Glass electrode. This also is known as the measuring electrode. A special glass acts as a membrane interacting with process H+ ions and the alkali metal ions in the glass membrane. The interaction creates an electrical potential on the glass surface that changes as the hydronium ion concentration changes in the process fluid.
Two kinds of glass membranes are mainly available, ordinary and “B” types. Ordinary glass has cross-sensitivity towards other cations such as sodium ions. In salt solutions the pH may be neutral; however excess sodium ions from NaCl ionization can fool the ordinary glass membrane. The Na+ ions mimic the effects of hydrogen ions. As such, the sensor reads a lower than actual pH. This is common with such membranes in highly caustic fluids and is commonly referred to as sodium ion error.
“B” glass membranes, which contain a lithium impurity, are less sensitive to alkali metal ions. “B” glass formulation can minimize sodium ion error.
Reference electrode. The pH measurement is a half-cell reaction and requires an electrical circuit to be completed. The electrolyte from the reference cell completes the circuit with an ionic bridge. This electrode provides a reference voltage for comparison with the potential delivered from the glass electrode. The electrolyte is pressurized up to 6 bars. Often it’s in polymerized gel form to prevent rapid depletion.
Reference junction. The process fluid and the reference electrolyte interface at the reference junction. The junction permits the electrolyte to create the ionic cloud around the glass electrode to complete the electrical circuit.
Several types of junction interfaces are available; the longevity of a sensor depends upon selecting the proper reference junction. This can be as simple as an open hole allowing electrolyte interface with the process, or can use porous materials such as ceramic, polytetrafluoroethylene (PTFE) or wood, which allow the electrolyte to dilute into the process.
The nature and care of the sensor and its need for maintenance and calibration pose a number of challenges.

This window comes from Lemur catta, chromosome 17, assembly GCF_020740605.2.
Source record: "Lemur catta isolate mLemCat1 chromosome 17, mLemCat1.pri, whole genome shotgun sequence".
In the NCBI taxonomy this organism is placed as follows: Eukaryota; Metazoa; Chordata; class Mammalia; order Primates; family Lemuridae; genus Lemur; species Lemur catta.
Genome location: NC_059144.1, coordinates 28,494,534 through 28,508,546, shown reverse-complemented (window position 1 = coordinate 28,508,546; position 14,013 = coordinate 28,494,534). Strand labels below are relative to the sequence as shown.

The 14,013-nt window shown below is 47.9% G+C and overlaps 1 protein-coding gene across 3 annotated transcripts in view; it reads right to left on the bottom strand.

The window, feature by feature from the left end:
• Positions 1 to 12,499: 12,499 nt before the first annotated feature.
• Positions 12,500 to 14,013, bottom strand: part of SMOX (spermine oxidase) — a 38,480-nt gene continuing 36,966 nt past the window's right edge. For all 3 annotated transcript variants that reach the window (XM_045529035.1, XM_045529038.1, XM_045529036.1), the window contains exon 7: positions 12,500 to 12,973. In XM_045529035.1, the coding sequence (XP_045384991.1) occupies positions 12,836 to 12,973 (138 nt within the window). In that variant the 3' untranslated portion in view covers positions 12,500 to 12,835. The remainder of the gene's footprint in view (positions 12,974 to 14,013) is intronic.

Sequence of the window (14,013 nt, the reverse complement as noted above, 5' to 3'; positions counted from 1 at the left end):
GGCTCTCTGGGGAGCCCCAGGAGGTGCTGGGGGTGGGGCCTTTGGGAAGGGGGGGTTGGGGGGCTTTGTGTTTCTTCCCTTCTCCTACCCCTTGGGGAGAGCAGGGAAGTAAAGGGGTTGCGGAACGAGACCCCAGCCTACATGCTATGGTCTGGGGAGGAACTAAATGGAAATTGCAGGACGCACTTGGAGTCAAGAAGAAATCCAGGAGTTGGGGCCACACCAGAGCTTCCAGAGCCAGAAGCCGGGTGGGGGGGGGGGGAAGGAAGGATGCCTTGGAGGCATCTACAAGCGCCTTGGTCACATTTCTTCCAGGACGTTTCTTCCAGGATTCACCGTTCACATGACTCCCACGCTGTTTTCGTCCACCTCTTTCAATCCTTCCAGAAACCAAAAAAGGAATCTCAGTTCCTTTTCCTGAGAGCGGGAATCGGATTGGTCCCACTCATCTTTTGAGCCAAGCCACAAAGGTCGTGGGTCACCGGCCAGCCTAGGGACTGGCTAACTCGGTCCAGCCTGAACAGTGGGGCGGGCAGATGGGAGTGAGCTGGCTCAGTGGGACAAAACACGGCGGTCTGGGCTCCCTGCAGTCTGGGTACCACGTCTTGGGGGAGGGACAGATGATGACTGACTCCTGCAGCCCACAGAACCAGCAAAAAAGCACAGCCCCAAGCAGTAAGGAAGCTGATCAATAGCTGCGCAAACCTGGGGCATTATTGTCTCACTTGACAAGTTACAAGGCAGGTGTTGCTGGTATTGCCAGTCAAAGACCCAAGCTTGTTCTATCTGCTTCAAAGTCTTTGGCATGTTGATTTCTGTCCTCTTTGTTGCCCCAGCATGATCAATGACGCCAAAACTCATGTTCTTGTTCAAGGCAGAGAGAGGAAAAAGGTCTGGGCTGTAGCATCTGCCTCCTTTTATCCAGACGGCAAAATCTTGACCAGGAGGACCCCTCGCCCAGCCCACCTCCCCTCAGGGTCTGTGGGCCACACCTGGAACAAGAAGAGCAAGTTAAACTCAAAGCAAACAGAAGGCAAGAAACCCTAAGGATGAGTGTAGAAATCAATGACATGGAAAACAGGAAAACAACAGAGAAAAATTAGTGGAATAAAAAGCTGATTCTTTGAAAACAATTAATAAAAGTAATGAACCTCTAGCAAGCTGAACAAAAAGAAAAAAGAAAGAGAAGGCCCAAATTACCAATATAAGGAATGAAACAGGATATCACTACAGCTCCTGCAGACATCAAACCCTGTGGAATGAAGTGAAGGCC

Measuring glass issues. The measuring glass membrane can become dehydrated or can get coated with process material. The glass membrane sensitive to pH changes requires periodic service in many process conditions. To clean, soak it in pH 4 buffer and dab it with a clean cloth. If it doesn’t respond or calibrate, then use hot pH 4 buffer. There’re many other ways to clean a pH sensor; cleaning is application specific. It’s also important to note that deionized (DI) or demineralized (DM) water isn’t necessary to rinse the probe; clean tap water works fine. In addition, don’t store the pH sensor in DI or DM water. Doing so actually will shorten the sensor’s life. When the probe is in DI water, the reference fluid that’s in contact with DI water will equalize its ionic strength. This will deplete the electrolyte — it becomes diluted, resulting in shorter probe life.
Reference electrode challenges. When the reference voltage deviates from 0 mV, an error in pH measurement occurs. Depending on the process fluid characteristics, the reference electrolyte can get diluted (contaminated) through the interface with the process. The rate of reference contamination can be fast or slow depending on the permeability of the reference diaphragm. For example, open aperture reference junctions may get diluted comparatively faster — but also have relatively faster response to the pH changes in the process environment. In extreme cases, where the reference diaphragm is a large disk-type surface, scraping can expose a new surface.
Reference electrolyte contamination. The eluting of the reference electrolyte out of the reference diaphragm into the process to form an ionic cloud can lead to dissimilar ions in the reference electrolyte. When the junction potential is changing due to reference contamination, it will appear as a drift in pH. The solution to this ranges from using a different type of junction material, to multiple junction reference assemblies or a pressurized free-flowing reference/junction.